This disease is manifested by the formation of concretions (stones) in the organs of the urinary system.
Kidney stones are dense mineral deposits formed in the cavity system of the kidney, and consist of mineral or acidic salts.
There are various causes of kidney stones. Kidney stones can compromise any part of the urinary system - from the kidneys to the bladder. Often, stones are formed due to the concentration of urine, which creates favorable conditions for the crystallization of minerals.
A stone passing through the ureter can cause severe pain (renal colic). It is worth noting that small stones that have departed from the kidneys, as a rule, do not cause irreversible damage to the kidneys. Depending on the situation, you may need to take painkillers and drink plenty of water, which will create the prerequisites for a comfortable passage of the stone through the ureter. In other cases, for example, if the stone does not come out on its own or there are complications, surgical help may be required.
The doctor may recommend preventive treatment to reduce the risk of re-formation of kidney stones, if the patient is at an increased risk of re-formation of stones.
A kidney stone may not cause any symptoms until it begins to move within the cavity system of the kidney or ureter (a hollow organ that resembles a tube in structure, connects the kidney and the bladder). At this point, the patient may experience the following symptoms or a combination of them:
Severe pain in the side and back below the ribs.
- Pain that spreads to the lower abdomen and groin.
Wave-like pain that fluctuates in intensity.
- Pain when urinating.
Pink, red or brown color of urine.
- Frequent urination in small portions.
- Fever and chills.
The pain caused by the movement of the stone can vary in intensity and localization depending on the part of the urethra in which the stone passes.
The formation of kidney stones often does not occur as a result of one specific cause, although some factors may increase the risk of stone formation. Kidney stones are formed when the urine contains more crystal-forming substances (such as calcium, uric acid) than it can dissolve. At the same time, the urine may lack a sufficient amount of substances that prevent crystal formation, which creates an ideal environment for the formation of stones.
Knowing the type and chemical structure of the stone, it is possible to reduce the risk of repeated stone formation in the future.
There are the following types of kidney stones:
- Calcium stones. Most kidney stones are calcium stones, usually in the form of calcium oxalate. Oxalate is a natural substance that enters the human body with various foods. Some fruits and vegetables, as well as nuts and chocolate, have high levels of oxalates. Our liver also produces oxalates. Dietary factors, high doses of vitamin D, bowel surgery, and certain metabolic disorders may increase the concentration of calcium oxalate in the urine. Calcium stones can also form as calcium phosphates.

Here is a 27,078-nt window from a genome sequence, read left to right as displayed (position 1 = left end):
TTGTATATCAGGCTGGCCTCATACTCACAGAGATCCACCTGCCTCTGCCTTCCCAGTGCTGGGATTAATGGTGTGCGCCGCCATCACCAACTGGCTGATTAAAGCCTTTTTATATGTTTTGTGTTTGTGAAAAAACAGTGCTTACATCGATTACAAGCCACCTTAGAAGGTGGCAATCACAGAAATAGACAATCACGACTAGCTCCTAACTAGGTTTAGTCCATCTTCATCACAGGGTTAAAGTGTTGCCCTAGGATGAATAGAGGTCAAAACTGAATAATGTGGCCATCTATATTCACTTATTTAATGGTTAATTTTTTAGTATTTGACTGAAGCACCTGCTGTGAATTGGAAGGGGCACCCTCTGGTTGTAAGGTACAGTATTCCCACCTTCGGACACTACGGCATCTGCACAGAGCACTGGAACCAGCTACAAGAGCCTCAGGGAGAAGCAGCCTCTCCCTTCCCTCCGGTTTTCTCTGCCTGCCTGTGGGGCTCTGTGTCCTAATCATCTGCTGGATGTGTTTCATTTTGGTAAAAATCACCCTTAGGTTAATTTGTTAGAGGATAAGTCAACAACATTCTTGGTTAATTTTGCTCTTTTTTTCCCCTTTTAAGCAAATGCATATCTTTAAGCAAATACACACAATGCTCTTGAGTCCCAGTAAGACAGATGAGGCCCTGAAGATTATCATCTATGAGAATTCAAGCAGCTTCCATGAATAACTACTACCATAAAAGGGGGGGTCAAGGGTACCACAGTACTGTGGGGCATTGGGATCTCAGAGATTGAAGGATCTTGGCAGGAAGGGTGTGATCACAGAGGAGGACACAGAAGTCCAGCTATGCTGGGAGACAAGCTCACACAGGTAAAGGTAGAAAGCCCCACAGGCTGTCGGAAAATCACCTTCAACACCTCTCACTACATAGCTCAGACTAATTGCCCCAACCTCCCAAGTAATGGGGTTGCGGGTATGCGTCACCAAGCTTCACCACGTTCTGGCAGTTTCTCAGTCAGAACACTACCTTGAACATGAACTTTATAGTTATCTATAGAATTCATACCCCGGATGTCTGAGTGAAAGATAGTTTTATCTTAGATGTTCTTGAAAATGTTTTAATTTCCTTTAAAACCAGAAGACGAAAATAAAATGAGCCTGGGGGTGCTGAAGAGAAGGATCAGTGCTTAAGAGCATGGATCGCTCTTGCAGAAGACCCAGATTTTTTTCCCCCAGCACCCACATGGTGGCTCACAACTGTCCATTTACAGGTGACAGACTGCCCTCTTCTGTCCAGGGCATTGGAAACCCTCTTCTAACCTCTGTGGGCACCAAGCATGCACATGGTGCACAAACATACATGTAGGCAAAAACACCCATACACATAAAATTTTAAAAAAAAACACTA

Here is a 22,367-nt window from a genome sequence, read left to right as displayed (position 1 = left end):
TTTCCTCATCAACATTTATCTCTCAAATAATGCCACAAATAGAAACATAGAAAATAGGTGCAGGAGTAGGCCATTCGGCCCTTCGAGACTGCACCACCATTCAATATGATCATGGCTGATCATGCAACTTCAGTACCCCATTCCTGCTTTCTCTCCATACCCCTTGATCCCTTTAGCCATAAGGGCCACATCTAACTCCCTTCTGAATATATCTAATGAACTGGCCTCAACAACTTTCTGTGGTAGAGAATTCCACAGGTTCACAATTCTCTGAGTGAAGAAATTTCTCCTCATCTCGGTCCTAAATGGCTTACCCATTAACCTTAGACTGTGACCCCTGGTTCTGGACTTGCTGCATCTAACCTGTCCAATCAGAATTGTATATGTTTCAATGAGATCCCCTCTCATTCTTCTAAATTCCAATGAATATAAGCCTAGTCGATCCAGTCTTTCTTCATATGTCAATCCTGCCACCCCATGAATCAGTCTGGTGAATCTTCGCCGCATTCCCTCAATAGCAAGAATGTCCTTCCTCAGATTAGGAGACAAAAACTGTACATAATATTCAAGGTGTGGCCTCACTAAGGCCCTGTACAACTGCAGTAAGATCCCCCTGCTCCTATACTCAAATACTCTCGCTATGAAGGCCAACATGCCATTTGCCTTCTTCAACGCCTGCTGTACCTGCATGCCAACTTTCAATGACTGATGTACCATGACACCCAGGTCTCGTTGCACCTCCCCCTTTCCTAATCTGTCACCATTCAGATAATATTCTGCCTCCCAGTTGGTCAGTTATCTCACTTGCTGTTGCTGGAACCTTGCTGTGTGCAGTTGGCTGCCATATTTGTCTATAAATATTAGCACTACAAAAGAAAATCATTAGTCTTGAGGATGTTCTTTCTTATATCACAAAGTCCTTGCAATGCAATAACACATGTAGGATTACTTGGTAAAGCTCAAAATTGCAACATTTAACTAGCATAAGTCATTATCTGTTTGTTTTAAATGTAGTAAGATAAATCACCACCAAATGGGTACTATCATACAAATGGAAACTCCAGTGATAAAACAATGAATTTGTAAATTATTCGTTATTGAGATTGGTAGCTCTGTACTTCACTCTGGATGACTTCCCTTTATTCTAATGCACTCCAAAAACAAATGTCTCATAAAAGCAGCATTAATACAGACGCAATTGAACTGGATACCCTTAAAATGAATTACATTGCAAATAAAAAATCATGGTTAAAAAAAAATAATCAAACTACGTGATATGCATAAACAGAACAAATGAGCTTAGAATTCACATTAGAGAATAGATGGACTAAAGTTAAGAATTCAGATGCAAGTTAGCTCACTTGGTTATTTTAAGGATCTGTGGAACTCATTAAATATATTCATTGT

- Struvites they are formed in the urinary tract due to infections caused by certain microorganisms. These stones can grow quite quickly and reach large sizes, sometimes without causing symptoms.
- Uric acid stones can form in people who do not consume enough fluid or who lose too much fluid, those who consume high-protein foods, and those who have gout. Some genetic factors may also increase the risk of uric acid stones.
- Cystine stones. These stones are formed in people with a hereditary disorder that causes an increased release of large amounts of certain amino acids by the kidneys (Cystinuria).
- Other stones - rarer types of stones can also form in the kidneys.
Risk factors for urolithiasis:
Heredity and anamnesis of the disease. If someone in your family has urolithiasis, you are more likely to develop kidney stones. Also, if you have a history of an episode of kidney stone formation or multiple kidney stones, you are also at an increased risk of repeated stone formation.
Dehydration (dehydration). Insufficient fluid intake over a long period of time can increase the risk of kidney stones. People who live in warm climates and those who have hyperhidrosis (increased sweating) have a greater risk than others.
Ration. Certain foods and diets that are high in protein, sodium, and sugar may increase the risk of certain types of kidney stones.
This is especially true for a high-sodium diet.
A large amount of sodium in your diet leads to an increase in the amount of calcium that the kidneys need to filter, which in turn significantly increases the risk of kidney stones.
Obesity. High body mass index (BMI), a wide waist, and weight gain are associated with an increased risk of kidney stones.
Diseases of the digestive system and operations on them. Stomach surgeries, inflammatory bowel diseases, and chronic diarrhea can cause changes in the digestive process, thereby negatively affecting the absorption of calcium and water, which in turn increases the risk of kidney stones.
Other factors. Diseases that may increase the risk of kidney stones include: renal tubule acidosis, cystinuria, hyperparathyroidism, certain medications, and urinary tract infections.
When to see a doctor.
You should consult your doctor if there are any symptoms that are bothering you. Contact your doctor immediately if you are experiencing:
The pain is so severe that it does not allow you to sit still or it is impossible to find a comfortable position (the patient "climbs on the wall" from the pain).
The pain is accompanied by nausea and vomiting.
- The pain is accompanied by fever and chills.
Blood in the urine (hematuria).
Difficulties with urination.